100%

Scanned image of the page. Keyboard directions: use + to zoom in, - to zoom out, arrow keys to pan inside the viewer.

Page Options

Download this Issue

Share

Something wrong?

Something wrong with this page? Report problem.

Rights / Permissions

This collection, digitized in collaboration with the Michigan Daily and the Board for Student Publications, contains materials that are protected by copyright law. Access to these materials is provided for non-profit educational and research purposes. If you use an item from this collection, it is your responsibility to consider the work's copyright status and obtain any required permission.

March 17, 1985 - Image 1

Resource type:
Text
Publication:
The Michigan Daily, 1985-03-17

Disclaimer: Computer generated plain text may have errors. Read more about this.

9

Ninety-five Years
of
Editorial Freedom

E

Litgian

1 Iai1

Remnant
Flurries this morning with clear
skies in the afternoon and a high
in the 30s.

Eight Pages

Vol. XCV, No. 131

Copyright 1985, The Michigan Daily

Ann Arbor, Michigan - Sunday, March 17, 1985

Fifteen Cents

Eight Pages

Time

on

our

hands

Villanova hopes to clean Wolverines'

clock

By JEFF BERGIDA
Special to the Daily
'Time is on my side'
- The Rolling Stones
DAYTON, Ohio - Coaches Bill
Frieder of Michigan and Rollie
Massimino of Villanova both want time
on their side today when the Wolverines
meet the Wildcats at UD Arena in the
second round of the NCAA tournament.
The absence of the 45-second clock af-
fects the very nature of the 26-3
Wolverines, the number-one seed in the
Southeast Region. As evidenced by
Friday night's Fairleigh Dickinson
game, Michigan is not going to be
allowed to play the fast-paced game
that carried the club to its current 17-
game winning streak.
NOBODY IN his right mind wants to
get into a running game with a team
that has Gary Grant, Richard Rellford
and Roy "I want to be a 6-11 point.
guard" Tarpley. Now, they don't have
to.
"The big thing for us is that we have
to control the tempo," said Massimino,
whose Wildcats stopped host club
Dayton on Friday, 51-49. "We're happy
(to be playing without a clock). It might
be a 4-2 ball game."
The last thing the Wolverines want is
another low scoring game.
Fairleigh Dickinson drove the Big Ten

champions crazy by controlling the ball
for minutes at a time and playing
tenacious defense. Michigan demon-
strated its frustration 'by shooting 31
percent in the first half.
FRIEDER SAYS that his team will
' y
~ 1985 NCAA.
CHAMPIONSHIP
For more details, see page 8
be, ready for any style of play. Still, he
was in the room while Massimino was
talking about a slow pace yet chose not
to believe it.
"I don't expect them to just come out
and sit on ith" Frieder said. "They
might pass it six or eight times, but if
they get into (Villanova's Ed) Pin-
ckney - who I'd probably trade my
front line for - he's gonna shoot it in.
You'll probably see a game in the 60s
or 70s."
Frieder might have added,"I hope."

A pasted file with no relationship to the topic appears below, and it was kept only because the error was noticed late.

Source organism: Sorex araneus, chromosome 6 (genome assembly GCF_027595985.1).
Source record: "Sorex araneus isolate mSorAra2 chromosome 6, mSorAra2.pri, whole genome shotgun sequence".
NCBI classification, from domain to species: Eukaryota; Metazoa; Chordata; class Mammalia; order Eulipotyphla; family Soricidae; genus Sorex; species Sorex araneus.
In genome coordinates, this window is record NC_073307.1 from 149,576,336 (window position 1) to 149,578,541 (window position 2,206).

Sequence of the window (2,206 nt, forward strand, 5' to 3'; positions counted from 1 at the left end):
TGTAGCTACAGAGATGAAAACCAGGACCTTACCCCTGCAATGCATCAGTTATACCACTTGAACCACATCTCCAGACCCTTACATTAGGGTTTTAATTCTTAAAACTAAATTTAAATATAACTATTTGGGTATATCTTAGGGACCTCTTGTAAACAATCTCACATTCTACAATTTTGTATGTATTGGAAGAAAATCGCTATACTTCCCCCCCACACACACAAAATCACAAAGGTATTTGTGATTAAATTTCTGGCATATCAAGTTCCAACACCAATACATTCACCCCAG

Another game in the 50s could lead to
disaster. Antoine Joubert, who shot a
miserable one-of-nine Friday night,

was clearly shaken by the problem the
Wolverines had against the region's
lowest-seeded team. The Detroit native
is worried that Michigan's explosive
ability to come back will be stifled by
deliberate opponents.
"IN THE GAMES that you have a
shot clock, they're going to have to put
the ball up," said Joubert, recalling
Michigan's come-from-behind wins
over Iowa, Minnesota and Indiana.
"Here, if you're down seven with five
minutes (left), you're going to have to
foul. There is a very good chance you're
going to lose the game."
It's been a long time since Michigan
players seriously considered losing.
While Pinckney may not be quite the
equal of Tarpley, Rellford and Butch
Wade - Massimino says he would
make the deal in a minute - the 6-9
senior from The Bronx is one of the top
players in the country. His 16 points and
nine rebounds per game lead Villanova
in both categories. "E-Z Ed" hits 60.2
percent of his field goal attempts and
Wade will have problems keeping him
away from the basket.
MASSIMINO starts 6-7 Harold
Pressley and 6-6 Dwayne McClain up
front. The pair combined for 19 points
and 10 boards against Dayton. They
may be as good a set of forwards as

Michigan has seen all year.
The Wolverines should have a big ad-
vantage in the backcourt, assuming
Joubert and Grant shoot better than the
24 percent they managed versus FDU.
The Wildcats' Dwight Wilbur and Gary
McLain are solid, if unspectacular, per-
formers.
In addition -to tempo, the key for
Michigan will be shaking off the effects
of the near-trauma it suffered in the fir-
st round. Massimino thinks his op-
ponent will be ready to go today.
"We're afraid they're going to come
out and explode," said the 12-year
Villa nova head man, who won his
seventh straight first-round NCAA
clash Friday. Massimino even gained
some respect from Michigan while
watching them play below par.
"I sat right behind their bench and I
watched what a good job Bill did with
his kids," he said. "The kids responded
to the situation."
If Michigan gets into the same type of
situation this afternoon, its season
could be over. Frieder will be looking
for Mick Jagger's teammates with the
hope that his club can advance to Bir-
mingham.

Daily Photo by DAN HABIB

Villanova senior Ed Pinckney, a man with a mission, wants to continue his
basketball career. Pinckney and the Wildcats will be looking to claw their
way to a victory over Michigan today.

St. Pat's mixes traditions

By CHRISTY RIEDEL
As bartenders filled glasses with green beer for
scores of patrons clad in green hats and plastic
shamrocks last night, few of the revelers undoub-
tably stopped to wonder what their Irish counterparts
were doing.
St. Patrick's Day, a holiday carried over from
Ireland by immigrants years ago, has maintained lit-
tle semblance to the celebration in its native land.
Census figures front 1980 show that there are nearly
3,000 full-blooded Irish people in Ann Arbor and there
are probably hundreds more of Irish descendents.
The Daily spoke with two Irishmen last week as they
prepared for the St. Patrick's Day holiday. Their
remarks point out the differences between the